Twenty-Five Young African Leaders To Study Business, Entrepreneurship At OSU During Six-Week Mandela Washington Fellowship

By David Bitton Stillwater NewsPress, Okla.

WWR Article Summary (tl;dr) The Mandela Washington Fellowship for Young African Leaders, which began in 2014, is designed to empower young leaders from sub-Saharan Africa through academic coursework, leadership training and networking opportunities.

Stillwater NewsPress, Okla.

Twenty-five young business professionals and leaders from 18 African countries kicked off their six-week Mandela Washington Fellowship Monday at Oklahoma State University.

Fellows will focus on learning about business and entrepreneurship while working with the College of Agricultural Sciences and Natural Resources and the Riata Center for Entrepreneurship in the Spears School of Business.

The fellows are among more than 1,000 African participants being hosted at 38 U.S. universities.

"As a flagship program of the Young African Leaders Initiative, the Mandela Washington Fellowship for Young African Leaders, which began in 2014, is designed to empower young leaders from sub-Saharan Africa through academic coursework, leadership training and networking opportunities," an OSU press release said.

The fellows are staying on the OSU campus.

Craig Watters, executive director of the Riata Center for Entrepreneurship, said he looks forward to learning about the fellows' businesses.

"You all have a business or business dream," Watters said. "We will help you develop your business." That was good news to Regis Ezin, 31, of Benin, who wants to expand his snack food business to a larger audience.

Ezin said his business takes traditional recipes and modernizes them, creating African snacks all can enjoy. He said his business is the first in West Africa to incorporate resealable zipper packaging.

Dorcas Maliro, 27, of Malawi, and Sandiso Mkwananzi, of Zimbabwe, got to know each other while talking about their businesses.

Maliro grows mushrooms and works with rural women and youth, discussing agriculture production.

Mkwananzi coaches local startups for people ages 12-30 and helps to develop their ideas and make them better entrepreneurs.

Manuela Pacutho, 31, of Uganda, is founder of a 24-hour infant and toddler child care facility. "My friends call me 'baby mama,'" she said.

The first-of-its-kind facility also has a curriculum program to help prepare youngsters for school, according to Pacutho.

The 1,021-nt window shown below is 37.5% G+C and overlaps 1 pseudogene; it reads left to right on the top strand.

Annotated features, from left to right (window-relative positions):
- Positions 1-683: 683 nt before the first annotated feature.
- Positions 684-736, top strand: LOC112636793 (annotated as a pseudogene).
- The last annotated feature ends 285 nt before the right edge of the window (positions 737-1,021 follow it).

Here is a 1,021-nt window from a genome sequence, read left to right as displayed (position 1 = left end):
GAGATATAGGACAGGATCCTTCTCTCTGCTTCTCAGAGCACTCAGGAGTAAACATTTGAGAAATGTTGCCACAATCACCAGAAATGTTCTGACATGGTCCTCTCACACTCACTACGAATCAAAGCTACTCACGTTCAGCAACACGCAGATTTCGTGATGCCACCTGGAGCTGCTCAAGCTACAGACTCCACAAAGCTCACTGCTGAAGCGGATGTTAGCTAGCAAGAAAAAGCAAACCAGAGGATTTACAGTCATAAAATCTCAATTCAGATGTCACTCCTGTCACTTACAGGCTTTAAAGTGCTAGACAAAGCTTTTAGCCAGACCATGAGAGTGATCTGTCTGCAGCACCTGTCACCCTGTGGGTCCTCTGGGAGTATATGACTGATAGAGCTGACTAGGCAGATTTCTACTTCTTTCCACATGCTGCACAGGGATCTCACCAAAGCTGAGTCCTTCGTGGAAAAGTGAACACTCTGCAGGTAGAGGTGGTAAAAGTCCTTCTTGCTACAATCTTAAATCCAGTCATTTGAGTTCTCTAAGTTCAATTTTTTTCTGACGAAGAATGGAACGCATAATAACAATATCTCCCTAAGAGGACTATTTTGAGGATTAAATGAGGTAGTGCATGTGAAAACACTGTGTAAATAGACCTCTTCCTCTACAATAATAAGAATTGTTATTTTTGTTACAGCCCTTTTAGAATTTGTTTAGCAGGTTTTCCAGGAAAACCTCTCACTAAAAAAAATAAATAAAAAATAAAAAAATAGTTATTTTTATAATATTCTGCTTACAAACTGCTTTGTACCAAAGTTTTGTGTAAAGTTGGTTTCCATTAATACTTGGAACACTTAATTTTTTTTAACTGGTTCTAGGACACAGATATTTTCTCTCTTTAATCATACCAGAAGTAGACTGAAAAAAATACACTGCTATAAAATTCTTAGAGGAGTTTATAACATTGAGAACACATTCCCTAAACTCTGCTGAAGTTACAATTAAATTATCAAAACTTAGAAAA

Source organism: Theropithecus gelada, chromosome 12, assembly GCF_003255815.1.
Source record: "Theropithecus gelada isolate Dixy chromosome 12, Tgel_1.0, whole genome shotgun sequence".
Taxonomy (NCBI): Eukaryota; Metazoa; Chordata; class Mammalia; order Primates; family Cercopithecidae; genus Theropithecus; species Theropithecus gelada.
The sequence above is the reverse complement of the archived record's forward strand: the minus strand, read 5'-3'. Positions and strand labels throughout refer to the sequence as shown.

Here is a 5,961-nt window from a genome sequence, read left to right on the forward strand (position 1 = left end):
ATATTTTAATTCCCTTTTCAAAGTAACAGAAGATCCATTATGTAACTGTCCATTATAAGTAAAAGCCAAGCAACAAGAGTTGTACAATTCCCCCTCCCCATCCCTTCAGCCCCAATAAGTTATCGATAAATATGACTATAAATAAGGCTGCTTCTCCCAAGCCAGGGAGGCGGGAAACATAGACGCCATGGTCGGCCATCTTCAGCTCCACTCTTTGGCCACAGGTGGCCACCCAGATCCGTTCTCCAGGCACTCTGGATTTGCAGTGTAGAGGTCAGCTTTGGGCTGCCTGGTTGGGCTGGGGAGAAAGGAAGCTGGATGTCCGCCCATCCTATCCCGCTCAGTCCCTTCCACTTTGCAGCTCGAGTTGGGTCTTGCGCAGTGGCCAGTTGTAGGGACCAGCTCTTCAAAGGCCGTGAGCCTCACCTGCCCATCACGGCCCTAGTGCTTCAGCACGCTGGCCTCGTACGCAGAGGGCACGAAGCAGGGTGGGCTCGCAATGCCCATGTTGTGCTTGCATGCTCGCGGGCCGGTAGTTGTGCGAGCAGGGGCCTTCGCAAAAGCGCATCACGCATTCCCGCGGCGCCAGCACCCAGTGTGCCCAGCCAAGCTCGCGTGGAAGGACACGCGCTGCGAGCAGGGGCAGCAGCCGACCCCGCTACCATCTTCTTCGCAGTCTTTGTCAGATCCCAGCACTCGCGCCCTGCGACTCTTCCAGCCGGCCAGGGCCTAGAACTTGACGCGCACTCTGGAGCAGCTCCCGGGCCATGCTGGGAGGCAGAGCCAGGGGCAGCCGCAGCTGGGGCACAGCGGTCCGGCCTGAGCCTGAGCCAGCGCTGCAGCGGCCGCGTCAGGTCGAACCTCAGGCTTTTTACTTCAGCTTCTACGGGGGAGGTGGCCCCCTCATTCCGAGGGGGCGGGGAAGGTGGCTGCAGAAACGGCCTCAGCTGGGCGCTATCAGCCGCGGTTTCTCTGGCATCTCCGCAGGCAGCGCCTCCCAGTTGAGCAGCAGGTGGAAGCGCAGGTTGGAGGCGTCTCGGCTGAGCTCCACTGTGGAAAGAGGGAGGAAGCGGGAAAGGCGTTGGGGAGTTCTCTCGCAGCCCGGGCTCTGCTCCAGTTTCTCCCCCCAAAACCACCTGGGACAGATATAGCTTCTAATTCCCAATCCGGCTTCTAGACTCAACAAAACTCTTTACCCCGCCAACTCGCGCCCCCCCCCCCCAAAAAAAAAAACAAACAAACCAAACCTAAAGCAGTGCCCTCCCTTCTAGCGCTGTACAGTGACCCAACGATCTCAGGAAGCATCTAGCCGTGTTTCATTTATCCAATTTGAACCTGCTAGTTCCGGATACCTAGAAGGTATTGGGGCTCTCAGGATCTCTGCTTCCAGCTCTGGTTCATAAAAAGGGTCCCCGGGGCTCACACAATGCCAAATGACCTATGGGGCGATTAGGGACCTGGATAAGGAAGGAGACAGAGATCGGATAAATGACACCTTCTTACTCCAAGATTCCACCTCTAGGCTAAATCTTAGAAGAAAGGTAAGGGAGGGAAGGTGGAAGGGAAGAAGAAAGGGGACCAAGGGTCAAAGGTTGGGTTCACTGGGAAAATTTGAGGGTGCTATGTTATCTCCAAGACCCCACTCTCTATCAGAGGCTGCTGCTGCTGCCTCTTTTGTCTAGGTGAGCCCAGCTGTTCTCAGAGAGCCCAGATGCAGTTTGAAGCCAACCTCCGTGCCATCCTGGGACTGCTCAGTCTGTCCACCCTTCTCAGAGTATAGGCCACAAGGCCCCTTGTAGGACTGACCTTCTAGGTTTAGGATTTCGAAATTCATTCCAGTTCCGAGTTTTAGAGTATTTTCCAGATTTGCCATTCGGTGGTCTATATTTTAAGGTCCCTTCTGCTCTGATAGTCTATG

"If I don't raise them now, I don't know what will happen to my country a few years from now," Pacutho said. Another reason for opening the child care facility was to give mothers the chance to work, Pacutho said.

Pacutho said only between 27-39 percent of the workforce in her country are women. And with 75 percent of the population under age 30 and many women busy having children, the percentage of working women isn't going up, Pacutho said.

"I want to help women with career advancement," Pacutho said.

Ivon Gbeto, 29, of Benin, who owns a restaurant and cell phone business, is excited to network with American and African leaders.

He wants to improve his restaurant business and learn to become his own food supplier.

Tatiana Mbang Nsue Asangono, 30, of Equatorial Guinea, runs a wholesale store supplying retail businesses with basics like frozen meat, soap, batteries, oil and toilet paper.

Asangono is hopeful networking with other fellows will lead to new suppliers and more business.

"I hope to get knowledge and skills and have more innovative ideas for my business," she said.

Rob Terry, professor and head of the Agricultural Education, Communications & Leadership department, said the fellows will make life-long friendships over the next six weeks.

Colleague Craig Edwards agreed.

"It's really about building relationships," Edwards said in a press release. "We've been involved with several programs from this part of the world and each one of them has been extremely beneficial in their own right. The African students learn a great deal about how things are done over here, but we learn just as much from them during their visits."

Edwards walked the fellows across campus Monday morning, stopping at a statue of past President Henry Bennett. "International work and development at OSU starts with Dr. Bennett," Edwards said.

Edwards hammered home Bennett's critical role in international development.

Watters spoke about the importance of relationship building and how OSU students want to do global work and how this fellowship gives them that chance.

"We are excited to be able to host this event at OSU and are confident our curriculum will allow for them to understand how their businesses can be sustainable back home," Watters said in a press release. "They will be coming with business plans, which we will critique and provide feedback with they idea of improving their lives and the lives of those in their communities."

The young African leaders were able to come to Stillwater thanks to Richie Roberts, a PhD students in the Agricultural Education, Communications and Leadership department.

Roberts wrote a grant, which the U.S. Department of State supported.

The fellows hope to interact with area businesses as much as possible during their time in Stillwater.

If any Payne County business owners or entrepreneurs are interested in connecting with the fellows they can reach out to Edwards at 405-744-8141.

The fellows have several site visits planned, including touring Meridian Technology Center on Tuesday. At the end of July the fellows from OSU will meet up with all other fellows in Washington, D.C. for the Mandela Washington Fellowship Summit before heading home.

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